Understanding extrusion bridges

Lately I have been working with XML extrusion bridges for scenery and while doing so I noticed some weird artifacts. Even though I out the end points under the ground, they sometimes still float above it. And I also noticed that two bridges don’t always connect even though you specify the same position and altitude for the connecting point.

So I decided to dive a little deeper and see if I can understand what is going on. And after examining a lot of bridges I have come to the conclusion that the scenery engine adds a weird elevation offset to all bridges. And this offset is equal to the average height of all points of the bridge. So the taller your bridge is, the more the bridge is raised and thus also the more your end points will float.

The good news is now that I understand the logic behind the offset it is easy to compensate for it, to make sure you get the bridge you expect. But I still don’t understand why it was implemented like this. I mean when you type an altitude in the XML file that’s what you expect to get, right?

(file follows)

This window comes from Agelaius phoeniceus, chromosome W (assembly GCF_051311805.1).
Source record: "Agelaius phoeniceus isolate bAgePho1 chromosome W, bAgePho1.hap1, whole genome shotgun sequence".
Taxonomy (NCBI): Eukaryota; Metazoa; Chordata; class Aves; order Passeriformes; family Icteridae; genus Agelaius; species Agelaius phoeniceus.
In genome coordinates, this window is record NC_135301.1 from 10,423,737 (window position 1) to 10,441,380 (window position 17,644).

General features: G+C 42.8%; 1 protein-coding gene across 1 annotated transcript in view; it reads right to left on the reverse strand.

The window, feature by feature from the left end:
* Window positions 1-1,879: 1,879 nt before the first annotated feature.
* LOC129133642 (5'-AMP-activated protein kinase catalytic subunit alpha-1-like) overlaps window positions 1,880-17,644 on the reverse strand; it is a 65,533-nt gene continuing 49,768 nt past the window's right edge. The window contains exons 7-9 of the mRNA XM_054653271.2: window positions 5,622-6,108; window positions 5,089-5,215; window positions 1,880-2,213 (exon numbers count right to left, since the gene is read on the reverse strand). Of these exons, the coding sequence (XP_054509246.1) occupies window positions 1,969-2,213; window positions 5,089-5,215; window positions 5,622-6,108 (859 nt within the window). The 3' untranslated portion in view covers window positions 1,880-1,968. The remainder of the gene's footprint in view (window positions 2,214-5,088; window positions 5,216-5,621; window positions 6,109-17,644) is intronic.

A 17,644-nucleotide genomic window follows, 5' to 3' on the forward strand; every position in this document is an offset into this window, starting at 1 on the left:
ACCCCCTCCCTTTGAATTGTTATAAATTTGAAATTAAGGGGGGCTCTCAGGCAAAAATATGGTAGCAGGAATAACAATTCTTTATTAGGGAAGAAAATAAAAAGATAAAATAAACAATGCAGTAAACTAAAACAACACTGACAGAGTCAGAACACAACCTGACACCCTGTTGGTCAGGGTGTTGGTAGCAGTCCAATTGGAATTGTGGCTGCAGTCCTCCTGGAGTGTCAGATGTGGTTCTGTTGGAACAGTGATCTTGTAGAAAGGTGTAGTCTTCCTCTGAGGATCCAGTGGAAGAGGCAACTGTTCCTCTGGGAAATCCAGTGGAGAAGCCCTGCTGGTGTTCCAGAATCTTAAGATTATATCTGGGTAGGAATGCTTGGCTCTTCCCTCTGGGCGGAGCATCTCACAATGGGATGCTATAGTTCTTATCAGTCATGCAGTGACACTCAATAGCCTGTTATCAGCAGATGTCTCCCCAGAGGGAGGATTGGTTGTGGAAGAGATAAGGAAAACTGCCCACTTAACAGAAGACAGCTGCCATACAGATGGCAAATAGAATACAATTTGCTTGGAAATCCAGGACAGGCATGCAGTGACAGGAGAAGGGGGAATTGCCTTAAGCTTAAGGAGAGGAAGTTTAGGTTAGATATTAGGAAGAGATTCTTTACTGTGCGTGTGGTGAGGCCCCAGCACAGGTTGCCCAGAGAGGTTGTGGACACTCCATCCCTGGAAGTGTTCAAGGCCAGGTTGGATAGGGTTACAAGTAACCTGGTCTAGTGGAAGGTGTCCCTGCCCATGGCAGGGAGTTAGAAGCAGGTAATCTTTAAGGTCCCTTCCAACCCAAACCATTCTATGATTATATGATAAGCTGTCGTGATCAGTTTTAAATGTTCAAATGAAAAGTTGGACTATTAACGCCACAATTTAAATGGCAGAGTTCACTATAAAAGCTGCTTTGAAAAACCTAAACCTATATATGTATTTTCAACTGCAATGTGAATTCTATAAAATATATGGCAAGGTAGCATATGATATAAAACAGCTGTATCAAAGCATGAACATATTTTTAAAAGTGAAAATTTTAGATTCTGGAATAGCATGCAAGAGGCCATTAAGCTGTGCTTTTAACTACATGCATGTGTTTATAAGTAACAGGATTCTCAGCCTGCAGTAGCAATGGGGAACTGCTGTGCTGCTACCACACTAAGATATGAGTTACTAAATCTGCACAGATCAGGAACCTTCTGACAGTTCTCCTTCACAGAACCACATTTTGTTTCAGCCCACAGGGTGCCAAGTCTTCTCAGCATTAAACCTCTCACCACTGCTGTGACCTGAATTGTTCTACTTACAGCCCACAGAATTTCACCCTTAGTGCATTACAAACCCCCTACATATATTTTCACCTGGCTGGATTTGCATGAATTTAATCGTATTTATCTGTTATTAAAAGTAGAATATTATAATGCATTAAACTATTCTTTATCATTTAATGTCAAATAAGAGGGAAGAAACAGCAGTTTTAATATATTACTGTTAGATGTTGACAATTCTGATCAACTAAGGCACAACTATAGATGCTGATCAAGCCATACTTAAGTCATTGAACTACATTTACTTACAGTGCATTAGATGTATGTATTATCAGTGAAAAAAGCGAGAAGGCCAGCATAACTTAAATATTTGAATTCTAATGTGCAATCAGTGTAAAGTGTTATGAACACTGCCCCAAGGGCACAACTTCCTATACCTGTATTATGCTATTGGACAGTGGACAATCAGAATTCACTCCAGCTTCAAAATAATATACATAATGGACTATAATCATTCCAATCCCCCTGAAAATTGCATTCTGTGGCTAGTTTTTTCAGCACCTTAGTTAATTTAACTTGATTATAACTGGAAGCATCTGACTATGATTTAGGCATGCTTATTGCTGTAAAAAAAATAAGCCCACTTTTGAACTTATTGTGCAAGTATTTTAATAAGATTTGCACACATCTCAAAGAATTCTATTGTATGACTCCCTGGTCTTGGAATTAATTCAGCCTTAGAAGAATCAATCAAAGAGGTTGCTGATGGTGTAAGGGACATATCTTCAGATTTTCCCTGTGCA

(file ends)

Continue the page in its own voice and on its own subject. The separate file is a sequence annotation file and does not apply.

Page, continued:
2 thoughts on “Understanding extrusion bridges

  1. Kevin Firth says:

    Nicely done Arno, I always suffered from anomalies like that and it took ages adjusting each point height til the bridge kind of made sense. I’m afraid I had neither sufficient time or patience to attempt a second bridge 🙁

  2. Gropied says:

    Hi Arno,

    some things in my mind about bridges :

    – last section of extrusion bridges are dependent of mesh altitude
    – there are 3 types of bridge : railway, roadway and bridges for human walking (smaller than others)
    – if a bridge across a freeway is too low upon the freeway, we see that traffic is crossing not under the bridge but upon the bridge
    – the bridge piers are determined in function of sections existing in OSM. Too few and often bad placed. It is necessary to make a new cutting before compilation in order to harmonize piers position

    Many files of extrusion bridges for French territory on my site.

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